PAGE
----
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Louisiana's Phenomenal Pop Combo Turns 50

Despite opening with a cover of Nancy Sinatra’s “These Boots Are Made for Walking”, Meet the Residents" was neither the project of a Louisiana pop combo nor a release by a band in the traditional sense.  Instead, Meet the Residents is a dissonant avant-garde construction by a California-based collective of presumably rotating individuals who would protect their identities by performing in elaborate costumes, often in elaborate eyeball masks, under the tutelage of the mysterious and possibly non-existent composer N. Senada. The Dadaist mockery of the Beatles on the album cover gives some idea of what is contained inside, but if you come in expecting pure parody you’ll be disappointed. This is home-produced, featuring tape recordings cut with razor blades and spliced together, distorted horns, bizarre lyrics, and even weirder vocals. And it was ignored… mostly. The Residents were unphased and would go on to continue to produce albums and tour up to this day.  Retrospectively this album would garner critical acclaim for its challenging nature and willful deconstruction of Western music. This would be followed to an even greater extent in 1976’s Third Reich N’ Roll’s savage parodies of rock and pop music, but Meet the Residents shows pop, classical, and rock influences and then takes them to strange places.  

To give a brief sample, “Boots” is Nancy Sinatra if interpreted by a barbershop quartet of ghouls with ahooga horns added for good measure. The most pop-friendly song might be “Smelly Tongues” which features guest vocals by a high-school friend of the group and would be covered and released as B-side by Snakefinger, another friend of the group, later. “Spotted Pinto Bean” features soaring female vocals, resembling a him before devolving into percussive piano, and thunderous sounds while the lyrics focus on the coming of a bean. At nearly ten minutes, the closing track, “N-ER-GEE (Crisis Blues)” truly sounds like nothing else with snippets of the Human Beinz, the horns from before, what sounds like recorders and toy pianos, more nonsense lyrics, and vocals that sound like Mel Blanc as a neanderthal.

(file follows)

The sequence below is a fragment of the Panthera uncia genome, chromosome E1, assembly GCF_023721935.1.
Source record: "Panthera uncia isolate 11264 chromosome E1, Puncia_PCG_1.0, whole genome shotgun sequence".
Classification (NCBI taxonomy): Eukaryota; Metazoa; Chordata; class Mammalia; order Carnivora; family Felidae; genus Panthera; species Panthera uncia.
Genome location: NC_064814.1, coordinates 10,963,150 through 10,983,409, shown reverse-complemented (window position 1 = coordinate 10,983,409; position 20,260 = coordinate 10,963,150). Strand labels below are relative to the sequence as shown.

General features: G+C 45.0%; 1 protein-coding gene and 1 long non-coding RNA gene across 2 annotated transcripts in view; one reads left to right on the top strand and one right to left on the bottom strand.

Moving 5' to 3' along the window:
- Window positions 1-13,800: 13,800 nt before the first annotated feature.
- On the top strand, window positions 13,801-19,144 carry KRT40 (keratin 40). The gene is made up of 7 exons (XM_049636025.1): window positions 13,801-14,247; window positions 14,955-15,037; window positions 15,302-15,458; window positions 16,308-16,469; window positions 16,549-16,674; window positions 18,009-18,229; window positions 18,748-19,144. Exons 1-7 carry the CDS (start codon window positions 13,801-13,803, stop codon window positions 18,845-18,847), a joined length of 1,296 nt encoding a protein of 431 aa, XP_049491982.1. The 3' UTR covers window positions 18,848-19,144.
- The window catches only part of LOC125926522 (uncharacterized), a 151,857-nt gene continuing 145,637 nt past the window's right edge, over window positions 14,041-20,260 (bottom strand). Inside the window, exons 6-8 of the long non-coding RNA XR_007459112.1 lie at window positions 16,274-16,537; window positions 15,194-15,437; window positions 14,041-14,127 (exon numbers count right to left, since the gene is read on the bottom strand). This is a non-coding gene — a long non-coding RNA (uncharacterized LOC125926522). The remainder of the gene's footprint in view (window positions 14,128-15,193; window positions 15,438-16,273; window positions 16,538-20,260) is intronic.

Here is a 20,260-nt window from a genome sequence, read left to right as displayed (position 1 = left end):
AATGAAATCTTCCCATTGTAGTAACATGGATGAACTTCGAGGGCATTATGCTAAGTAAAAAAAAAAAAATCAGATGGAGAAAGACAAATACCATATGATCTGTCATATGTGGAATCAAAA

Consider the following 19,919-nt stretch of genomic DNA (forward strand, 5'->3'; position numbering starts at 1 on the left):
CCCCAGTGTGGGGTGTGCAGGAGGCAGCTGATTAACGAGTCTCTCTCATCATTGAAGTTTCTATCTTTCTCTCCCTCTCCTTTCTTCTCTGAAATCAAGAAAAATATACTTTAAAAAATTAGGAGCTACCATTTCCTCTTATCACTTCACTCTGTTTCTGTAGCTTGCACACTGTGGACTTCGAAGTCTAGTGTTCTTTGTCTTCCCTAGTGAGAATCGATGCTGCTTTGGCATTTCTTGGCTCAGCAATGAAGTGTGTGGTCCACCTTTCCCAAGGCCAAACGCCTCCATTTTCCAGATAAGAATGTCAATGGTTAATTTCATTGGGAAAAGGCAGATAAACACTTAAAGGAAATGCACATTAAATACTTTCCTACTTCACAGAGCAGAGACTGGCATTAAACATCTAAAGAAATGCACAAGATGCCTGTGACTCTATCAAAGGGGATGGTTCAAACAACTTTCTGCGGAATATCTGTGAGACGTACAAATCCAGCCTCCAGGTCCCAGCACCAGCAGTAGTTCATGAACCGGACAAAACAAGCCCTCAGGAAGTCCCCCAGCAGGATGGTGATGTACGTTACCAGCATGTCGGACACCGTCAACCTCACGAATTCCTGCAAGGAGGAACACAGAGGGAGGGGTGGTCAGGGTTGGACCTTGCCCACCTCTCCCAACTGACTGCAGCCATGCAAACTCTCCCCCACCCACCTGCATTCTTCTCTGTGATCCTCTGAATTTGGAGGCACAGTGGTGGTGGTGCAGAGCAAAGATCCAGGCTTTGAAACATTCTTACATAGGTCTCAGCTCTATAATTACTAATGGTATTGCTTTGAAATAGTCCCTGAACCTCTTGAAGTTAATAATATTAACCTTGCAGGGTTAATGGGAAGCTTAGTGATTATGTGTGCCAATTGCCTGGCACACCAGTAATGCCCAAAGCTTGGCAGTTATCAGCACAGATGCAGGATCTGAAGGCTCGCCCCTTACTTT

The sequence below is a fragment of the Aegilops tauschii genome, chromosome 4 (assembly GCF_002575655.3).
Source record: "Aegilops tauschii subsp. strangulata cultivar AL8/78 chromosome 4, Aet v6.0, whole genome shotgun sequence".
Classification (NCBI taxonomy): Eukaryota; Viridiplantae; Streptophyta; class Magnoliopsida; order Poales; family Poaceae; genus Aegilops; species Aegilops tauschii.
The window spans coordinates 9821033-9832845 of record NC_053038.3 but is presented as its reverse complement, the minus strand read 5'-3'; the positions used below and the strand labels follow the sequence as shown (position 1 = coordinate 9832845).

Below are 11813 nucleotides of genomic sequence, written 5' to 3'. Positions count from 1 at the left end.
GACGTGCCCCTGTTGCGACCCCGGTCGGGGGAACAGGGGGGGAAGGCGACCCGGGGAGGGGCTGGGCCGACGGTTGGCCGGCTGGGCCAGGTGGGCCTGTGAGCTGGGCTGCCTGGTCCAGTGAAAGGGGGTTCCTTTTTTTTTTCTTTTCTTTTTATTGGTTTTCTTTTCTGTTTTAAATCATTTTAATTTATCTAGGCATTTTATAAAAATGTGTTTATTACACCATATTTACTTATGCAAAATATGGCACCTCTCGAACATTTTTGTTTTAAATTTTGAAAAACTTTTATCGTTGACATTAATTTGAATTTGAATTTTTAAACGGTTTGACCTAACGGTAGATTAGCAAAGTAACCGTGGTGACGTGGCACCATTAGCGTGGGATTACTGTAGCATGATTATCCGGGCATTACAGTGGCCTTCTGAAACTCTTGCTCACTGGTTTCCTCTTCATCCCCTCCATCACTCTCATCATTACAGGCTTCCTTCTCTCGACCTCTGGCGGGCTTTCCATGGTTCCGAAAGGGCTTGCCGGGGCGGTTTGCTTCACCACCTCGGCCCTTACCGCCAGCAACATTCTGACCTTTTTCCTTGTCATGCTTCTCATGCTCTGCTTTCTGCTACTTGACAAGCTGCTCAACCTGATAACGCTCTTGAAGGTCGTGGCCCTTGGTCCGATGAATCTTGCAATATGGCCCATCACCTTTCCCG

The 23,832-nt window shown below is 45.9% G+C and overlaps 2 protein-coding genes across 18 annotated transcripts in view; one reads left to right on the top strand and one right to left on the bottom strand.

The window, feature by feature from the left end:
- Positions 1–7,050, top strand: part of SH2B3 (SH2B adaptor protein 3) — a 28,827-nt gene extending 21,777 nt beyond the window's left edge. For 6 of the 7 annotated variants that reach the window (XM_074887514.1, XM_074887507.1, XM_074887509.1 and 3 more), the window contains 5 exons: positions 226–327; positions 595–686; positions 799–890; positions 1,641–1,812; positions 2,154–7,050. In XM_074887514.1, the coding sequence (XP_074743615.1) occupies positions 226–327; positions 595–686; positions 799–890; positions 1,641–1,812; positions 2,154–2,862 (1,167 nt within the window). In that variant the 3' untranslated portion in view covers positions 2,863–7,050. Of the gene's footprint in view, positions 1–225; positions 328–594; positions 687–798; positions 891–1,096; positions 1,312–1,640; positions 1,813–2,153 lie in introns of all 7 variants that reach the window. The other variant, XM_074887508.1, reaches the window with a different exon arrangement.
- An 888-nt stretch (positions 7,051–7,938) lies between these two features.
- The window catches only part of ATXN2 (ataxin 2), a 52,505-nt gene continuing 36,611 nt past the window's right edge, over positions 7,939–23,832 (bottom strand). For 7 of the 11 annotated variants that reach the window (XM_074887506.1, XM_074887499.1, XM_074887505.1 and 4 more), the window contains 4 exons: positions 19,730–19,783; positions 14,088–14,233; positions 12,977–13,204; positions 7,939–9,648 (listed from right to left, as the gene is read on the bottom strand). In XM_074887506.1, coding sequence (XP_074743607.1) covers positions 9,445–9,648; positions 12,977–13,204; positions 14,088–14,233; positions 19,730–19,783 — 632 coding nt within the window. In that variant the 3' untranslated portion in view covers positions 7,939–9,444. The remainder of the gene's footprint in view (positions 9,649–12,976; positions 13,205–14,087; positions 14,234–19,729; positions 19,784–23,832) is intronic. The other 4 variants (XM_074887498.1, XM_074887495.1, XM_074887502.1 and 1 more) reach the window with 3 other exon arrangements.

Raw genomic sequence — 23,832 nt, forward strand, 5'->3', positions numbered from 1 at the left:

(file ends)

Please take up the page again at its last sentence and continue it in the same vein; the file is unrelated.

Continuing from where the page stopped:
Unless you’re a total freak, nothing in the above would make you want to check out this album, but you should. The influence of the Residents is hard to quantify. Sure, we have Primus playing covers and enthusiastic fans among celebrities such as Penn Jillette, but the real importance lies elsewhere. The Theory of Phonetic Organization, that you should make the music fit the sounds and not the sounds fit the music certainly was at least unwittingly followed by culture jammers and plunderphonics artists later.  The theory of obscurity, an egoist approach to art stating that it should exist for the artist’s sake attributed to N. Senada led to music that was uncompromising and DIY.   these reasons Spotify includes “N-ER-GEE” on its Road to Punk Rock playlist. This theory gives the impression Meet the Residents is not for you but for them. This is unless the album was always for you and the Cryptic Corporation (you never speak to the Residents, you talk to Cryptic representatives) assertion that the theory of obscurity has little influence on their work is true. Perhaps these mental gymnastics are the point, and the Residents want you to be critical of everything. They seemingly take overt positions against musical norms, Santa Claus, and mass consumption while providing music for you to consume. Perhaps in the infancy of the Residents on this album, they had not fully found the direction they would go into yet. 

What 1972’s Meet the Residents gives us is chaos, shambolic and harsh. You might like it. You might wonder ‘Why does this exist?’.  If you do they’ve succeeded by getting you thinking about the album.

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